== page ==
Print / View Finding Aid as Single Page

@ 2011 New-York Historical Society logo

Guide to the William Duer Papers
1752-1836 (bulk 1770-1800)
  MS 182

New-York Historical Society
170 Central Park West
New York, NY 10024
Phone: (212) 873-3400


@ 2011 New-York Historical Society

Collection processed by Processed by Mary Jo Kline and Jan Hilley.

This finding aid was produced using the Archivists' Toolkit on October 21, 2011
Description is in English.

Biographical Note

The third son of John and Francis (Frye) Duer, William Duer was born in Devonshire, England, on March 18, 1747. After a brief stint as aide-de-camp to Lord Clive in India and a few years of work on the family plantations in the Caribbean, Duer moved to the colony of New York in 1773. Duer had, on a previous trip to the area, purchased tracts of land on the North (Hudson) River near Albany. The area, known as Fort Miller, served both as Duer's first residence and as the site of his early financial ventures. Duer set up sawmills, warehouses, and a store, and, by 1776, had built a moderately successful mercantile business based primarily on lumber production.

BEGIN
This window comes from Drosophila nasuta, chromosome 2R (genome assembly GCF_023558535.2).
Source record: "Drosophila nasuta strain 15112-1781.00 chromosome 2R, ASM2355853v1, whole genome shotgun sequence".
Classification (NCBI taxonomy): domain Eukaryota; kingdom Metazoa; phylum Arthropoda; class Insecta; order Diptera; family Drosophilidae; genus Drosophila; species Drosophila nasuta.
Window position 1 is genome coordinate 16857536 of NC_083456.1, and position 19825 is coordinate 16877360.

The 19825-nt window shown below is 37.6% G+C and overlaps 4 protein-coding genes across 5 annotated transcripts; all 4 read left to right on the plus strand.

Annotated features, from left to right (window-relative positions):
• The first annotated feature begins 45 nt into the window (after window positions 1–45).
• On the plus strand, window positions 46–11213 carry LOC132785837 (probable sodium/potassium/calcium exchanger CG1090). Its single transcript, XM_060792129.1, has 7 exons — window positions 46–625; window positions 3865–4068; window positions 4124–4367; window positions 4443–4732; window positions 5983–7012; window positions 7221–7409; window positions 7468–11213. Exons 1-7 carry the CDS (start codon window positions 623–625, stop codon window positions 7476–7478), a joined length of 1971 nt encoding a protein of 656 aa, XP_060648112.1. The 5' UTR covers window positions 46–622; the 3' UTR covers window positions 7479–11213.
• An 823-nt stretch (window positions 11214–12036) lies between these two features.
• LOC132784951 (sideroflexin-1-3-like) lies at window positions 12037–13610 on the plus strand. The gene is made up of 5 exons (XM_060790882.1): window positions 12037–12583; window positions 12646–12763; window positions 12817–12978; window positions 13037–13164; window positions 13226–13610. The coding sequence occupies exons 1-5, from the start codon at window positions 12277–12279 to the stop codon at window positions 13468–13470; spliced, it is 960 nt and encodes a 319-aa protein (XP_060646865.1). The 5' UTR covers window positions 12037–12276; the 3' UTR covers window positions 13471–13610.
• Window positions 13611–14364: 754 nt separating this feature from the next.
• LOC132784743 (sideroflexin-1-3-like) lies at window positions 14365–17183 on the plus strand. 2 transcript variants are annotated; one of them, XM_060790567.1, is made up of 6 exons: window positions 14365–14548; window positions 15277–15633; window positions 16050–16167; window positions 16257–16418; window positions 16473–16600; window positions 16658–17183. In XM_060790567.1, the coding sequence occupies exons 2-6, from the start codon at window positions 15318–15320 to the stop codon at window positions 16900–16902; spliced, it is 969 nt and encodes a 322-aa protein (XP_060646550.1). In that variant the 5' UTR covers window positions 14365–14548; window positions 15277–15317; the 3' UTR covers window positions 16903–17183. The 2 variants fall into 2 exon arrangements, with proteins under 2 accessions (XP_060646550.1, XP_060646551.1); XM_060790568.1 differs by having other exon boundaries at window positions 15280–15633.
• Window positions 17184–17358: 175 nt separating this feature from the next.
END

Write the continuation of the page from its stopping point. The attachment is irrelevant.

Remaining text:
A supporter of independence, Duer was an active member of the New York State Convention and went on to serve in the Continental Congress. Duer's public career ended in 1790 when he resigned from the Treasury Department where he had served as assistant secretary under his friend Alexander Hamilton.

Duer, however, gained much more notoriety from his financial dealings than from his contributions as a public servant. One of his first large-scale projects was to supply Continental troops with food during the Revolutionary War. Duer gained real economic stature, however, in the 1780s with his large land and stock speculations. Prominent among them was the Scioto speculation, through which Duer and his associates secured the right to purchase from the United States a large tract of western lands, which they in turn decided to sell chiefly to capitalists abroad, particularly in France and Holland.

Duer found himself severely overextended in the 1790s and he faced financial ruin when a suit was brought against him by the government regarding two unbalanced charges while he was with the treasury board. Unable to satisfy his creditors, Duer was arrested on March 23, 1792, and sent to debtors' prison. Duer's economic ties were so wide in the area that his financial collapse set off the first financial panic in New York City.

Duer remained in prison until his death on May 7, 1799.

He was married to the former Catherine Alexander, daughter of William Alexander, Lord Stirling, a general in the Revolutionary War. They had one son, William Alexander Duer (1780-1858), who later served as president of Columbia College.